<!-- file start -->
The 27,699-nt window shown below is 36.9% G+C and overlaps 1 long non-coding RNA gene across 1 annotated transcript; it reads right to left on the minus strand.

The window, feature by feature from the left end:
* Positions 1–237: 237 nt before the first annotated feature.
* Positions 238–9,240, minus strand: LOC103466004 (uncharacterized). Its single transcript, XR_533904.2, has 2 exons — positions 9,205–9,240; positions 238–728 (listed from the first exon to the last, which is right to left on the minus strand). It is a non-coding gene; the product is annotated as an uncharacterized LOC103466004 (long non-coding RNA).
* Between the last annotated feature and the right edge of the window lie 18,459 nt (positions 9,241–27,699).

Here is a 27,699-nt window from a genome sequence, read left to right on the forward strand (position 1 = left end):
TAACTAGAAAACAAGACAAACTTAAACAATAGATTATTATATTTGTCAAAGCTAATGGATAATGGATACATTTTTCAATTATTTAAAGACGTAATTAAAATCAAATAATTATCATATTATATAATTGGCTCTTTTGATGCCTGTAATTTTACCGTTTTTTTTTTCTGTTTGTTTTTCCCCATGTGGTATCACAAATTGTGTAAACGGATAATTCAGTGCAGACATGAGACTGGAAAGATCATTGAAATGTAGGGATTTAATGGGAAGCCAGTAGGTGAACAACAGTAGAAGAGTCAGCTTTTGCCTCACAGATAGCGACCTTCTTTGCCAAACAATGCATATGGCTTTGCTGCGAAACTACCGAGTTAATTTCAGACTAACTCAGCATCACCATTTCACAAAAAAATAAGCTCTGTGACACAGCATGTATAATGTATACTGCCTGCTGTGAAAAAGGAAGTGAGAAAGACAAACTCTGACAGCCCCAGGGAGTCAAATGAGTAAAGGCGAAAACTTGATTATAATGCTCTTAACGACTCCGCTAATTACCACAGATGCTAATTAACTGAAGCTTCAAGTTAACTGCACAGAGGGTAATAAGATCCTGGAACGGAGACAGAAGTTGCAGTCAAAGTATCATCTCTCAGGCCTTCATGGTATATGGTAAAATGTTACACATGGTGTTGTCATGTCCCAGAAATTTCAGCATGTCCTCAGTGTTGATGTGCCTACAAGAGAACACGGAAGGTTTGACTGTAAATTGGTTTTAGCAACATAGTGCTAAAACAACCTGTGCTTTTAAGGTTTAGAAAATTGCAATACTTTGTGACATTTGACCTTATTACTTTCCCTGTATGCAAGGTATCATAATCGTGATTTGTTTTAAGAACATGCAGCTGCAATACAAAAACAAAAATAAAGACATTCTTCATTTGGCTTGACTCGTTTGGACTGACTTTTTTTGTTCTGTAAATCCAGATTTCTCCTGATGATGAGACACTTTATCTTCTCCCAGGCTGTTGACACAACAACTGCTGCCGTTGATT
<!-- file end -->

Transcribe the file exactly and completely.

The 27,699-nt window shown below is 36.9% G+C and overlaps 1 long non-coding RNA gene across 1 annotated transcript; it reads right to left on the minus strand.

The window, feature by feature from the left end:
* Positions 1–237: 237 nt before the first annotated feature.
* Positions 238–9,240, minus strand: LOC103466004 (uncharacterized). Its single transcript, XR_533904.2, has 2 exons — positions 9,205–9,240; positions 238–728 (listed from the first exon to the last, which is right to left on the minus strand). It is a non-coding gene; the product is annotated as an uncharacterized LOC103466004 (long non-coding RNA).
* Between the last annotated feature and the right edge of the window lie 18,459 nt (positions 9,241–27,699).

Here is a 27,699-nt window from a genome sequence, read left to right on the forward strand (position 1 = left end):
TAACTAGAAAACAAGACAAACTTAAACAATAGATTATTATATTTGTCAAAGCTAATGGATAATGGATACATTTTTCAATTATTTAAAGACGTAATTAAAATCAAATAATTATCATATTATATAATTGGCTCTTTTGATGCCTGTAATTTTACCGTTTTTTTTTTCTGTTTGTTTTTCCCCATGTGGTATCACAAATTGTGTAAACGGATAATTCAGTGCAGACATGAGACTGGAAAGATCATTGAAATGTAGGGATTTAATGGGAAGCCAGTAGGTGAACAACAGTAGAAGAGTCAGCTTTTGCCTCACAGATAGCGACCTTCTTTGCCAAACAATGCATATGGCTTTGCTGCGAAACTACCGAGTTAATTTCAGACTAACTCAGCATCACCATTTCACAAAAAAATAAGCTCTGTGACACAGCATGTATAATGTATACTGCCTGCTGTGAAAAAGGAAGTGAGAAAGACAAACTCTGACAGCCCCAGGGAGTCAAATGAGTAAAGGCGAAAACTTGATTATAATGCTCTTAACGACTCCGCTAATTACCACAGATGCTAATTAACTGAAGCTTCAAGTTAACTGCACAGAGGGTAATAAGATCCTGGAACGGAGACAGAAGTTGCAGTCAAAGTATCATCTCTCAGGCCTTCATGGTATATGGTAAAATGTTACACATGGTGTTGTCATGTCCCAGAAATTTCAGCATGTCCTCAGTGTTGATGTGCCTACAAGAGAACACGGAAGGTTTGACTGTAAATTGGTTTTAGCAACATAGTGCTAAAACAACCTGTGCTTTTAAGGTTTAGAAAATTGCAATACTTTGTGACATTTGACCTTATTACTTTCCCTGTATGCAAGGTATCATAATCGTGATTTGTTTTAAGAACATGCAGCTGCAATACAAAAACAAAAATAAAGACATTCTTCATTTGGCTTGACTCGTTTGGACTGACTTTTTTTGTTCTGTAAATCCAGATTTCTCCTGATGATGAGACACTTTATCTTCTCCCAGGCTGTTGACACAACAACTGCTGCCGTTGATT